I am very pleased that the Conservative and Liberal Democrat parties have agreed to form a coalition government.
The current global financial turbulence demands a unified approach to deal with the mounting debt, which will eventually cripple the nation unless it is curbed. If such a coalition succeeds as is hoped, we will see a new dawn on the political front, bringing more stability to the way we are governed.
For the past ten years the Labour government has robbed us of individual liberties under one pretext or another, turning the state into a police listening-post reminiscent of countries ruled by undemocratic means. Labour itself now needs time to retrench and reassess its priorities in relation to its roots, under whoever emerges as its new party leader.
With the rejection of New Labour by the electorate leaving no one party with a clear mandate to rule, the need for electoral reform becomes an undeniably pressing issue, not for its own sake, but for the benefit of the nation as a whole. This is why I applaud the new transformation of our political thinking. A one-party majority encourages an over-dogmatic approach to sensitive issues and should be confined to history. Civil liberties, which are at the very core of our democratic system, will henceforth be carefully preserved, and a better, more balanced approach to policies, reflecting the will of the majority, is more likely to be adopted.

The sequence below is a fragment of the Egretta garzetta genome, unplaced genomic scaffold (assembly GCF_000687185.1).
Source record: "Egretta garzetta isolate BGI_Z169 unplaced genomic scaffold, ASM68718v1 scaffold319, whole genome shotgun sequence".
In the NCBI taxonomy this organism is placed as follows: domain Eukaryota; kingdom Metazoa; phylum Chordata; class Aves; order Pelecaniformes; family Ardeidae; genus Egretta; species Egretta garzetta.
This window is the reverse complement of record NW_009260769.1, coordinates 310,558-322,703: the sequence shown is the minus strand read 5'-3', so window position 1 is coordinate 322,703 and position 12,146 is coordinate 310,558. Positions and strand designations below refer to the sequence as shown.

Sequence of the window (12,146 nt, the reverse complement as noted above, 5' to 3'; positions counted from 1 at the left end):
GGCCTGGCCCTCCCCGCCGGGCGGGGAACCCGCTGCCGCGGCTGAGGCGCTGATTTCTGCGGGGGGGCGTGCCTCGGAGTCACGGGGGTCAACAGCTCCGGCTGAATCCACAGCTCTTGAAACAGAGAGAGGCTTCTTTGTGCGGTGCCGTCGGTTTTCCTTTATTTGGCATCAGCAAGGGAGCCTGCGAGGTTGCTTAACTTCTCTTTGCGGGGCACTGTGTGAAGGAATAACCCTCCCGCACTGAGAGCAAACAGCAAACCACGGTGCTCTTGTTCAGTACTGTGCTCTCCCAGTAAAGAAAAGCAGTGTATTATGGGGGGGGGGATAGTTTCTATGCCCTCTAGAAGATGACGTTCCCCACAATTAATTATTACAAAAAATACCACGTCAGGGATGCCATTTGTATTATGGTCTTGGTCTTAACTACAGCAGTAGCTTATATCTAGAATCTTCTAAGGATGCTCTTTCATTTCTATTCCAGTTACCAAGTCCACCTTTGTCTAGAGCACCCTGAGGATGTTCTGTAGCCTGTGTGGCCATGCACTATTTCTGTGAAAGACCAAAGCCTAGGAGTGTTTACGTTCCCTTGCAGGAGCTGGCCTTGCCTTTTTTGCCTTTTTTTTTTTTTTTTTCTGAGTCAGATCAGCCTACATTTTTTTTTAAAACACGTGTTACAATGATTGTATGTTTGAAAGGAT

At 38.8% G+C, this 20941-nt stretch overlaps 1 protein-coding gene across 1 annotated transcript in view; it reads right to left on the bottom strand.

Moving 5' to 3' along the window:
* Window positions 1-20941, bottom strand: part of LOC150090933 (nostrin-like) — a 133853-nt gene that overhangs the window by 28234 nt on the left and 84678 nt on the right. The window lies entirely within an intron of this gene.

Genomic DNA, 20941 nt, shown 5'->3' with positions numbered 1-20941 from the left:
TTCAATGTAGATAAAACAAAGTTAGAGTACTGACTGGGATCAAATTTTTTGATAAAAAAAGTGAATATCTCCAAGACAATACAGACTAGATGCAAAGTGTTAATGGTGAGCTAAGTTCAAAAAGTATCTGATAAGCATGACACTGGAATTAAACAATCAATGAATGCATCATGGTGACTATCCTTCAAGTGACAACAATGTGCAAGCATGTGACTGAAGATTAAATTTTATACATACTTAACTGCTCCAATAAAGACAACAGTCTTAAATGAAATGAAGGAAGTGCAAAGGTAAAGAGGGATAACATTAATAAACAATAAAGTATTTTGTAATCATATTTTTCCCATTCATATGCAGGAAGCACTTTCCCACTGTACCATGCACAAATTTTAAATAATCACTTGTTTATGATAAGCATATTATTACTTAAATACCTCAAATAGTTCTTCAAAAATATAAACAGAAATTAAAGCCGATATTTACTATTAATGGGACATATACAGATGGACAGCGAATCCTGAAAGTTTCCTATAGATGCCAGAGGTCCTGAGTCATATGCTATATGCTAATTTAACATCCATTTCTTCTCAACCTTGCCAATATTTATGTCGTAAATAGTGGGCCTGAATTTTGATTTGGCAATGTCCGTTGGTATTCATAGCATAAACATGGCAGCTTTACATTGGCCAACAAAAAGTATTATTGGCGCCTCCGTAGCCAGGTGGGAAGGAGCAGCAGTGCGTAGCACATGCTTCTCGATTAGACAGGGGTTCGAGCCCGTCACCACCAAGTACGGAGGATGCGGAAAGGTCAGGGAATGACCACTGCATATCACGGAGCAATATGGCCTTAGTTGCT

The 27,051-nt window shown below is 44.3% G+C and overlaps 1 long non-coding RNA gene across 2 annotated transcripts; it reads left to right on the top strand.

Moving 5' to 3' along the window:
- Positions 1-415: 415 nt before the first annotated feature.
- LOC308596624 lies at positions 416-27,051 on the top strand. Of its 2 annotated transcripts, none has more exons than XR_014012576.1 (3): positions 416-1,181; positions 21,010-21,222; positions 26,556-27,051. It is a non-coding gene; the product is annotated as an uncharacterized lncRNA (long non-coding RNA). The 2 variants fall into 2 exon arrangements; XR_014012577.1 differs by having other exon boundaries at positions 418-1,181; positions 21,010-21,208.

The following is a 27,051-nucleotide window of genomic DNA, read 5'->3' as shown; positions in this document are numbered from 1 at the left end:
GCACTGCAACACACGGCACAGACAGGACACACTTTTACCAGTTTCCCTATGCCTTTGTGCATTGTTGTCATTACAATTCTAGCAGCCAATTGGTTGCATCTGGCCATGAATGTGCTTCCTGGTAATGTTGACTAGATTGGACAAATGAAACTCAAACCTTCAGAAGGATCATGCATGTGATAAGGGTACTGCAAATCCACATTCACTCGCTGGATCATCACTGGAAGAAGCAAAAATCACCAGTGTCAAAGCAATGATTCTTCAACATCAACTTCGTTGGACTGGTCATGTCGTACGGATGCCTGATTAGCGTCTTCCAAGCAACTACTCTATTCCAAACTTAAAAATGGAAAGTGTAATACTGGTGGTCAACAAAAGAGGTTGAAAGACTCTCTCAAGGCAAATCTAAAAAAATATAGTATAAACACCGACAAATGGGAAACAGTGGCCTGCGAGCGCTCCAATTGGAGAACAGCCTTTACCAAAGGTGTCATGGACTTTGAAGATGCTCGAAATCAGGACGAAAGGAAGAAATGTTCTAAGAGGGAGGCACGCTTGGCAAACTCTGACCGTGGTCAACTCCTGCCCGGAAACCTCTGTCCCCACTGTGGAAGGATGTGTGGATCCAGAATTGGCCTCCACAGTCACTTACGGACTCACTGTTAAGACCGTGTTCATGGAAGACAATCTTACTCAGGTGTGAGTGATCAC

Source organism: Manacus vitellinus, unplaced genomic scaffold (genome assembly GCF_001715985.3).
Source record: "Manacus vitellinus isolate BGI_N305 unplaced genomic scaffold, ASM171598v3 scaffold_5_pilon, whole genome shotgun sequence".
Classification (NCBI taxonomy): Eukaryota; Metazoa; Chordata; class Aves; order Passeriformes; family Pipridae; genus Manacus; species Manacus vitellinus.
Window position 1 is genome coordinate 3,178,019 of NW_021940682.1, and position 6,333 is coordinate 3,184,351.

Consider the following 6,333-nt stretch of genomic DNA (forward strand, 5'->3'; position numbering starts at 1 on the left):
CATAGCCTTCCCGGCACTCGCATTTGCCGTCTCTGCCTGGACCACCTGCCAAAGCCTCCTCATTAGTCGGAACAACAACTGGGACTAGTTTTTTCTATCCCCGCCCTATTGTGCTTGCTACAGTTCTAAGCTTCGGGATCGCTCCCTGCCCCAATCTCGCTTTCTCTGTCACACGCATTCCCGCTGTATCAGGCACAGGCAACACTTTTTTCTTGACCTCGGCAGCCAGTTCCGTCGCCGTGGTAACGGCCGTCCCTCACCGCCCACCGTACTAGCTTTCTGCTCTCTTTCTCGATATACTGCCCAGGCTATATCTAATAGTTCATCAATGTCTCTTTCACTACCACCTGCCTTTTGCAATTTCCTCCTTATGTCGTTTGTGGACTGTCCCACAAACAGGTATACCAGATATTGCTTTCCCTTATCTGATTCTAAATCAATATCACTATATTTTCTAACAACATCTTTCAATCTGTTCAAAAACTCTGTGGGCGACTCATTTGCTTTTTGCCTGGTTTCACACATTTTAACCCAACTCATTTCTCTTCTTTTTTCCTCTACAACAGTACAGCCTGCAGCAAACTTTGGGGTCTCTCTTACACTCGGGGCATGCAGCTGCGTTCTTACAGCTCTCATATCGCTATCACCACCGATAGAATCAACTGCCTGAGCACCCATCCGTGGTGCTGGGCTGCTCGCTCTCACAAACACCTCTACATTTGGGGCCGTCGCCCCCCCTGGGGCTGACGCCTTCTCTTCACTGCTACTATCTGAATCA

David Cameron and Nick Clegg are both reformers in their own fashion. They also represent a younger face in politics and seem to get on well together. Their hammering out of common ground gives real hope that we will see a much needed change to bring the political ethos back to a more acceptable level, and restore its lost prestige and respectability. The more extreme ideology of the Conservative right will be kept in check by this combination of forces from the middle ground. Ideologies are out of fashion in a situation that requires a flexible, open-minded approach.
I believe that the outcome of the general election has paved the way for a political renaissance, which will reinvigorate politics in a way that could never have been possible in the past twenty years. There is also the prospect that the younger generation will once again become engaged in political thinking and bring in fresh, progressive ideas, rather than continue the trend of retreating into feelings of alienation.
Let us hope, too, that political correctness, as advocated by Labour, will equally be reformed to ensure that the great British traditions of free speech and a sense of humour suffer no further erosion.